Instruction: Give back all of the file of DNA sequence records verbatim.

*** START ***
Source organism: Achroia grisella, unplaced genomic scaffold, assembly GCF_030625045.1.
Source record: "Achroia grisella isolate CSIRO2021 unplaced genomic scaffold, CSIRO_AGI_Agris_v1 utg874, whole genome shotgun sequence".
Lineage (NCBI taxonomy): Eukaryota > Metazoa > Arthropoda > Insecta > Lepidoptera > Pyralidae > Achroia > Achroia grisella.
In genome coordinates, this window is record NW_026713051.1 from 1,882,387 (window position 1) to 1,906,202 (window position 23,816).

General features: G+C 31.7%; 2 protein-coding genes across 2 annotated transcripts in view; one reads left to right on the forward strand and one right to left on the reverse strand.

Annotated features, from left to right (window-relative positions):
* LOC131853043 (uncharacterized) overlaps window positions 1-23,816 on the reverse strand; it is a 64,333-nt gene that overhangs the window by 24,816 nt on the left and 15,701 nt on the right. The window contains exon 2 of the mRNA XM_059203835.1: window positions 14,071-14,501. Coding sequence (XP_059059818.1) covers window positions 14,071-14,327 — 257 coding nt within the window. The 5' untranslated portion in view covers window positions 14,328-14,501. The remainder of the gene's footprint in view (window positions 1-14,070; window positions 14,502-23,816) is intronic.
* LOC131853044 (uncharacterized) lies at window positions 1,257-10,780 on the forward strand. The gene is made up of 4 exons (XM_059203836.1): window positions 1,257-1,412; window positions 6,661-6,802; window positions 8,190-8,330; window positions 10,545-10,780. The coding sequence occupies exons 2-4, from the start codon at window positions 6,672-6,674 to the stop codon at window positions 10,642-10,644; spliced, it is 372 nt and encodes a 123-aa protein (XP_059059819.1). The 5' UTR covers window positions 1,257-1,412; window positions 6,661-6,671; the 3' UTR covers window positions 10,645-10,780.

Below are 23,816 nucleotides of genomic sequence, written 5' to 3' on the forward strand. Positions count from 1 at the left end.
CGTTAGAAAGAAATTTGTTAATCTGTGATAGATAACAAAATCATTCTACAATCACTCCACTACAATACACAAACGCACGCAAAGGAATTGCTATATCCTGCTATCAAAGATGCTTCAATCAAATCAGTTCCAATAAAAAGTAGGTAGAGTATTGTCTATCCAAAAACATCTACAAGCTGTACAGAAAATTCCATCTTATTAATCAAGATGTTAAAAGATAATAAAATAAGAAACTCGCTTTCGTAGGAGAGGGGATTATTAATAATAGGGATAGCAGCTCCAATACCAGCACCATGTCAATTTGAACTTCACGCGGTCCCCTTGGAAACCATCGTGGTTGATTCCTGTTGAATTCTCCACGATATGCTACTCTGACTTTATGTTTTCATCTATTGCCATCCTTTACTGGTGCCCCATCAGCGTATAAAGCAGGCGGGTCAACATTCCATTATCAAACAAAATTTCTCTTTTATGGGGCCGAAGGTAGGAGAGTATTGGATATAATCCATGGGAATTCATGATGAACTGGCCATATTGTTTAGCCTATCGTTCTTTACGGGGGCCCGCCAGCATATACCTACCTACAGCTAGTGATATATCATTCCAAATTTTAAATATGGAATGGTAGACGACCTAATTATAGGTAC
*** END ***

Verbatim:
Source organism: Achroia grisella, unplaced genomic scaffold, assembly GCF_030625045.1.
Source record: "Achroia grisella isolate CSIRO2021 unplaced genomic scaffold, CSIRO_AGI_Agris_v1 utg874, whole genome shotgun sequence".
Lineage (NCBI taxonomy): Eukaryota > Metazoa > Arthropoda > Insecta > Lepidoptera > Pyralidae > Achroia > Achroia grisella.
In genome coordinates, this window is record NW_026713051.1 from 1,882,387 (window position 1) to 1,906,202 (window position 23,816).

General features: G+C 31.7%; 2 protein-coding genes across 2 annotated transcripts in view; one reads left to right on the forward strand and one right to left on the reverse strand.

Annotated features, from left to right (window-relative positions):
* LOC131853043 (uncharacterized) overlaps window positions 1-23,816 on the reverse strand; it is a 64,333-nt gene that overhangs the window by 24,816 nt on the left and 15,701 nt on the right. The window contains exon 2 of the mRNA XM_059203835.1: window positions 14,071-14,501. Coding sequence (XP_059059818.1) covers window positions 14,071-14,327 — 257 coding nt within the window. The 5' untranslated portion in view covers window positions 14,328-14,501. The remainder of the gene's footprint in view (window positions 1-14,070; window positions 14,502-23,816) is intronic.
* LOC131853044 (uncharacterized) lies at window positions 1,257-10,780 on the forward strand. The gene is made up of 4 exons (XM_059203836.1): window positions 1,257-1,412; window positions 6,661-6,802; window positions 8,190-8,330; window positions 10,545-10,780. The coding sequence occupies exons 2-4, from the start codon at window positions 6,672-6,674 to the stop codon at window positions 10,642-10,644; spliced, it is 372 nt and encodes a 123-aa protein (XP_059059819.1). The 5' UTR covers window positions 1,257-1,412; window positions 6,661-6,671; the 3' UTR covers window positions 10,645-10,780.

Below are 23,816 nucleotides of genomic sequence, written 5' to 3' on the forward strand. Positions count from 1 at the left end.
CGTTAGAAAGAAATTTGTTAATCTGTGATAGATAACAAAATCATTCTACAATCACTCCACTACAATACACAAACGCACGCAAAGGAATTGCTATATCCTGCTATCAAAGATGCTTCAATCAAATCAGTTCCAATAAAAAGTAGGTAGAGTATTGTCTATCCAAAAACATCTACAAGCTGTACAGAAAATTCCATCTTATTAATCAAGATGTTAAAAGATAATAAAATAAGAAACTCGCTTTCGTAGGAGAGGGGATTATTAATAATAGGGATAGCAGCTCCAATACCAGCACCATGTCAATTTGAACTTCACGCGGTCCCCTTGGAAACCATCGTGGTTGATTCCTGTTGAATTCTCCACGATATGCTACTCTGACTTTATGTTTTCATCTATTGCCATCCTTTACTGGTGCCCCATCAGCGTATAAAGCAGGCGGGTCAACATTCCATTATCAAACAAAATTTCTCTTTTATGGGGCCGAAGGTAGGAGAGTATTGGATATAATCCATGGGAATTCATGATGAACTGGCCATATTGTTTAGCCTATCGTTCTTTACGGGGGCCCGCCAGCATATACCTACCTACAGCTAGTGATATATCATTCCAAATTTTAAATATGGAATGGTAGACGACCTAATTATAGGTAC